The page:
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Value engineering (VE) is a systematic method to improve the "value" of goods or products and services by using an examination of function. Value, as defined, is the ratio of function to cost. Value can therefore be increased by either improving the function or reducing the cost. It is a primary tenet of value engineering that basic functions be preserved and not be reduced as a consequence of pursuing value improvements.
The reasoning behind value engineering is as follows: if marketers expect a product to become practically or stylistically obsolete within a specific length of time, they can design it to only last for that specific lifetime. The products could be built with higher-grade components, but with value engineering they are not because this would impose an unnecessary cost on the manufacturer, and to a limited extent also an increased cost on the purchaser. Value engineering will reduce these costs. A company will typically use the least expensive components that satisfy the product's lifetime projections.
Due to the very short life spans, however, which is often a result of this "value engineering technique", planned obsolescence has become associated with product deterioration and inferior quality. Vance Packard once claimed this practice gave engineering as a whole a bad name, as it directed creative engineering energies toward short-term market ends. Philosophers such as Herbert Marcuse and Jacque Fresco have also criticized the economic and societal implications of this model.
Value engineering began at General Electric Co. during World War II. Because of the war, there were shortages of skilled labour, raw materials, and component parts. Lawrence Miles, Jerry Leftow, and Harry Erlicher at G.E. looked for acceptable substitutes. They noticed that these substitutions often reduced costs, improved the product, or both. What started out as an accident of necessity was turned into a systematic process. They called their technique "value analysis".
Value engineering is sometimes taught within the project management or industrial engineering body of knowledge as a technique in which the value of a system's outputs is optimized by crafting a mix of performance (function) and costs. In most cases this practice identifies and removes unnecessary expenditures, thereby increasing the value for the manufacturer and/or their customers.
VE follows a structured thought process that is based exclusively on "function", i.e. what something "does" not what it is. For example a screw driver that is being used to stir a can of paint has a "function" of mixing the contents of a paint can and not the original connotation of securing a screw into a screw-hole. In value engineering "functions" are always described in a two word abridgment consisting of an active verb and measurable noun (what is being done - the verb - and what it is being done to - the noun) and to do so in the most non-prescriptive way possible. In the screw driver and can of paint example, the most basic function would be "blend liquid" which is less prescriptive than "stir paint" which can be seen to limit the action (by stirring) and to limit the application (only considers paint). This is the basis of what value engineering refers to as "function analysis".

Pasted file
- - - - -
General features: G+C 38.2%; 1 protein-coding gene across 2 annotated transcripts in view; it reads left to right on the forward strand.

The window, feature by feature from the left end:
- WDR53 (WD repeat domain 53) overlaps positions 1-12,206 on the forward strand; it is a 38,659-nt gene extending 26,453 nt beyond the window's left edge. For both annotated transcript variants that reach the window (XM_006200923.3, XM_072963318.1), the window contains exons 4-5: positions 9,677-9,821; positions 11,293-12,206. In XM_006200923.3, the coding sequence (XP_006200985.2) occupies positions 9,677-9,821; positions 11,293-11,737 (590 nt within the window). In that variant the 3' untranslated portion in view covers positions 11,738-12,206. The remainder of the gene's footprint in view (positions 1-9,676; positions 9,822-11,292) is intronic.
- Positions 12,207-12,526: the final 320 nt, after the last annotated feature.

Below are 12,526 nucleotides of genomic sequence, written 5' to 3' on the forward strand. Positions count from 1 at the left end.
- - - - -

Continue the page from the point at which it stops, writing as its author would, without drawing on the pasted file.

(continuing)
Value engineering uses rational logic (a unique "how" - "why" questioning technique) and the analysis of function to identify relationships that increase value. It is considered a quantitative method similar to the scientific method, which focuses on hypothesis-conclusion approaches to test relationships, and operations research, which uses model building to identify predictive relationships.
Value engineering is also referred to as "value management" or "value methodology" (VM), and "value analysis" (VA). VE is above all a structured problem-solving process based on function analysis--understanding something with such clarity that it can be described in two words, the active verb and measurable noun abridgment. For example, the function of a pencil is to "make marks". This then facilitates considering what else can make marks. From a spray can, lipstick, a diamond on glass to a stick in the sand, one can then clearly decide upon which alternative solution is most appropriate.
Value engineering is often done by systematically following a multi-stage job plan. Larry Miles' original system was a six-step procedure which he called the "value analysis job plan." Others have varied the job plan to fit their constraints. Depending on the application, there may be four, five, six, or more stages. One modern version has the following eight steps.
Four basic steps in the job plan are:
VE follows a structured thought process to evaluate options as follows.
1.What is being done now?
2.How will the alternatives be measured?
3.What must be done?
4.What else will do the job?
5.Which Ideas are the best?
Develop and expand ideas
6.What are the impacts?
7.What is the cost?
8.What is the performance?
9.Alternative options are presented to the client, a recommendation is made for the best alternative and presented to the client for a decision.
In the United States, value engineering is specifically mandated for federal agencies by section 4306 of the National Defense Authorization Act for Fiscal Year 1996, which amended the Office of Federal Procurement Policy Act (41 U.S.C. 401 et seq.):
SAVE International is a professional society involved in the advancement of Value Engineering.